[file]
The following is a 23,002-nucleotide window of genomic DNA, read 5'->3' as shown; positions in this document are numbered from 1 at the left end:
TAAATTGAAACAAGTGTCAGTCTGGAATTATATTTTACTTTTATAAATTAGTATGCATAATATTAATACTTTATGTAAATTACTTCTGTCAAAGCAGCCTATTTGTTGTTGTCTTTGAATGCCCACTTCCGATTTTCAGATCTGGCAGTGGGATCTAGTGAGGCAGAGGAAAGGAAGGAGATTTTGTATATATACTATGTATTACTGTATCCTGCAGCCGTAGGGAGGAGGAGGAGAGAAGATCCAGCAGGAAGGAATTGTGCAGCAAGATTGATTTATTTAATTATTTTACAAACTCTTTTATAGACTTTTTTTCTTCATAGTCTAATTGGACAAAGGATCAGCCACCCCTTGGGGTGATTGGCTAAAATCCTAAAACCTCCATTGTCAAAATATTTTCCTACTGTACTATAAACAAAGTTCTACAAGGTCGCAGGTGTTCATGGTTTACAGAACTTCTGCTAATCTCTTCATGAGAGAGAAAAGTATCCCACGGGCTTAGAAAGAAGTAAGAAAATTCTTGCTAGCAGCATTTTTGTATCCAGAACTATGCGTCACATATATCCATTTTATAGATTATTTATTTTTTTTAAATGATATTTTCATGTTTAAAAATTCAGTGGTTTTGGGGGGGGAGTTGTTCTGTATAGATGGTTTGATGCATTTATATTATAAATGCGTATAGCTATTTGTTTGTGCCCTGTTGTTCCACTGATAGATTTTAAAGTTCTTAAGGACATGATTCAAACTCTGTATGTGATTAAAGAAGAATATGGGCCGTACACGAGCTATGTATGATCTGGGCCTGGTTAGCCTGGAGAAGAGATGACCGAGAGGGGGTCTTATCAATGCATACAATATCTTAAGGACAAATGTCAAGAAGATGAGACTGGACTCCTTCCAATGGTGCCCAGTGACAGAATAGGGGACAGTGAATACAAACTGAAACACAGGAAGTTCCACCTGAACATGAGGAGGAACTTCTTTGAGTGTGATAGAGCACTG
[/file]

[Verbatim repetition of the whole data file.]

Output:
The following is a 23,002-nucleotide window of genomic DNA, read 5'->3' as shown; positions in this document are numbered from 1 at the left end:
TAAATTGAAACAAGTGTCAGTCTGGAATTATATTTTACTTTTATAAATTAGTATGCATAATATTAATACTTTATGTAAATTACTTCTGTCAAAGCAGCCTATTTGTTGTTGTCTTTGAATGCCCACTTCCGATTTTCAGATCTGGCAGTGGGATCTAGTGAGGCAGAGGAAAGGAAGGAGATTTTGTATATATACTATGTATTACTGTATCCTGCAGCCGTAGGGAGGAGGAGGAGAGAAGATCCAGCAGGAAGGAATTGTGCAGCAAGATTGATTTATTTAATTATTTTACAAACTCTTTTATAGACTTTTTTTCTTCATAGTCTAATTGGACAAAGGATCAGCCACCCCTTGGGGTGATTGGCTAAAATCCTAAAACCTCCATTGTCAAAATATTTTCCTACTGTACTATAAACAAAGTTCTACAAGGTCGCAGGTGTTCATGGTTTACAGAACTTCTGCTAATCTCTTCATGAGAGAGAAAAGTATCCCACGGGCTTAGAAAGAAGTAAGAAAATTCTTGCTAGCAGCATTTTTGTATCCAGAACTATGCGTCACATATATCCATTTTATAGATTATTTATTTTTTTTAAATGATATTTTCATGTTTAAAAATTCAGTGGTTTTGGGGGGGGAGTTGTTCTGTATAGATGGTTTGATGCATTTATATTATAAATGCGTATAGCTATTTGTTTGTGCCCTGTTGTTCCACTGATAGATTTTAAAGTTCTTAAGGACATGATTCAAACTCTGTATGTGATTAAAGAAGAATATGGGCCGTACACGAGCTATGTATGATCTGGGCCTGGTTAGCCTGGAGAAGAGATGACCGAGAGGGGGTCTTATCAATGCATACAATATCTTAAGGACAAATGTCAAGAAGATGAGACTGGACTCCTTCCAATGGTGCCCAGTGACAGAATAGGGGACAGTGAATACAAACTGAAACACAGGAAGTTCCACCTGAACATGAGGAGGAACTTCTTTGAGTGTGATAGAGCACTG